New Squamish wayfinding system has now been installed

Wayfinding sign types phase 1 edit3

Downtown/Loggers Lane signs are phase one of a five-year project

The much-anticipated new wayfinding system is finally here, with the first phase of signs currently being installed in the Downtown and Loggers Lane area.

The first phase includes: two Squamish gateway signs at the north and south ends of town on Highway 99; two Downtown signs (north and south, also on Highway 99); and a series of vehicular and pedestrian/cyclist signs in the Downtown vicinity and extending out to the Adventure Centre and Brennan Park along Loggers Lane.

“These new signs will help to visually define Squamish as a community and showcase our town to visitors from both the north and south. It will also help to highlight destinations and promote movement so that people can quickly and easily navigate our town,” says District of Squamish Mayor Patricia Heintzman. “The Squamish brand is already embedded into our lifestyle as a community; this project is really about bringing our town’s brand to life and connecting our community.”

The design strategy was developed with input from a group of community members representing the Squamish Nation, tourism and business leaders, brand leadership team members and trails groups. The resulting concepts were designed to reflect an essence that evokes the words active, modern, youthful, bold, innovative, environmental, integrity and clarity. Ease of maintenance was a key factor in the design and selection of materials.

“This phase will allow us to test a variety of aspects of the wayfinding system and make any adjustments before rolling out future phases,” says Gary Buxton, General Manager of Community Planning & Infrastructure. “Priority setting for phase two will follow as we look to develop a fulsome system throughout the community.”

The roll-out of the phases will extend over five years to accommodate the budget. The first phase will cost $221,500 in 2017, the majority of which (77%) is being funded from accumulated surplus this year. The total budget over five years is proposed to be $1,275,000.

For more information about the project visit our wayfinding project page

August 11, 2017

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Comments

  • Bram Whillock Sep 11, 2017

    Hello Squamish District,

    Where did the budget surplus come from? How does the new signage fit into the OCP?

    • DOS Communications Sep 13, 2017

      Hello Bram, surplus is accumulated annually if revenue exceeds the expenses for the year. Much of the District’s accumulated surplus goes into reserves, however a small portion is sometimes used for future projects at the discretion of Council. You can view the financial statements relating to this in our Annual Report starting on p. 72. If you would like more information, our Finance Team would be happy to speak to you in person.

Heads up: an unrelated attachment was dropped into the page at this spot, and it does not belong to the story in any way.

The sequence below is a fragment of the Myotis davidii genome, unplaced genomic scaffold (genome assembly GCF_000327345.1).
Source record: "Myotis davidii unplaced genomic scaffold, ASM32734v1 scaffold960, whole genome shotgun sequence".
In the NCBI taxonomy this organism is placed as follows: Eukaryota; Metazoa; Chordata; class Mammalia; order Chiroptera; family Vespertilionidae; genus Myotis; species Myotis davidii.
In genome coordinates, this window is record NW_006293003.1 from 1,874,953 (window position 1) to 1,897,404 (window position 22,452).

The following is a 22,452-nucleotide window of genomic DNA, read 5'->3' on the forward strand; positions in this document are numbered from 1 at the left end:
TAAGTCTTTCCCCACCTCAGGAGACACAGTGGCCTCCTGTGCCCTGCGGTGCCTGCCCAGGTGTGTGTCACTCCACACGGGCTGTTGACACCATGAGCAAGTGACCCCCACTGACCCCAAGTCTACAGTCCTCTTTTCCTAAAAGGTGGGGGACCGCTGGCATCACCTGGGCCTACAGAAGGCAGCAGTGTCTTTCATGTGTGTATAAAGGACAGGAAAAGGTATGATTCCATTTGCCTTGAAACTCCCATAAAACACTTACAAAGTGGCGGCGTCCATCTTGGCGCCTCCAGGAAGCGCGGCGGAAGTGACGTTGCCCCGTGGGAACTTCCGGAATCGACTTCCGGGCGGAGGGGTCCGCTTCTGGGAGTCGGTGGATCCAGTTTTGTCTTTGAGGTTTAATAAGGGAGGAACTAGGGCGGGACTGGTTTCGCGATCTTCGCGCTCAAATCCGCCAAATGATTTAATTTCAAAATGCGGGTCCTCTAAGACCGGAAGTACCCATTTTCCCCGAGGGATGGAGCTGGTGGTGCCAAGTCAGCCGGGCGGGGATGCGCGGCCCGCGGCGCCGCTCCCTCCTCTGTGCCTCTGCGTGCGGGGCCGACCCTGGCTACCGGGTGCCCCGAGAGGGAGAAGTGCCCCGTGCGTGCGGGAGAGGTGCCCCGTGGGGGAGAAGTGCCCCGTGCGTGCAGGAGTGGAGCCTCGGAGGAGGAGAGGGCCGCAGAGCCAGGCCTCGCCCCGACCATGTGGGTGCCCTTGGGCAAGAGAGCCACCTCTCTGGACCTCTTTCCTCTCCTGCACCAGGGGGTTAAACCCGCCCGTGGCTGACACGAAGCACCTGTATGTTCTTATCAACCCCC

The new signage is supported in the OCP in a number of different policy areas that relate to the economic growth of the community. The wayfinding goal is to bring the Squamish brand to life to distinguish the region as a destination for adventure, recreation, tourism, and business. Success in these sectors will help bring local business growth and jobs to the community, and will help to ensure continued investment into the recreational infrastructure that has inspired so many residents to choose Squamish as their hometown.

  • Mike Adams Sep 03, 2017

    I have lived in Squamish for over 20 years paid my far share of taxes to the town I call home. I don't understand why Squamish Council are or seems like is focusing on tourism now a days. Where is the focus on the locals that have lived here and supported Squamish for years. It would be nice to be able to get things too like a water park or a wave pool with a water slide. Something that all can enjoy from the locals to the tourist that come visit Squamish.

  • Valleycliffe resident Aug 18, 2017

    You spend $1,275000!!! On signage, which by the way is the 3rd go in the 12 years since I have lived in Squamish, and I can not get a lit pathway home to keep me safe getting to and from downtown. These signs will be vandalized like every other sign, and you will spend more money, so people from outside can know where the downtown is, how about keeping your citizens safe!? This is despicable!

    • DOS Communications Sep 13, 2017

      The budget is spread over five years, so on average $250k per year. The current signage throughout the community is a patchwork of signs that has grown up over a couple of decades. This investment is designed to create a consistent and simplified wayfinding system to bring the Squamish brand to life and distinguish the town as a destination for adventure, recreation, tourism, and business.

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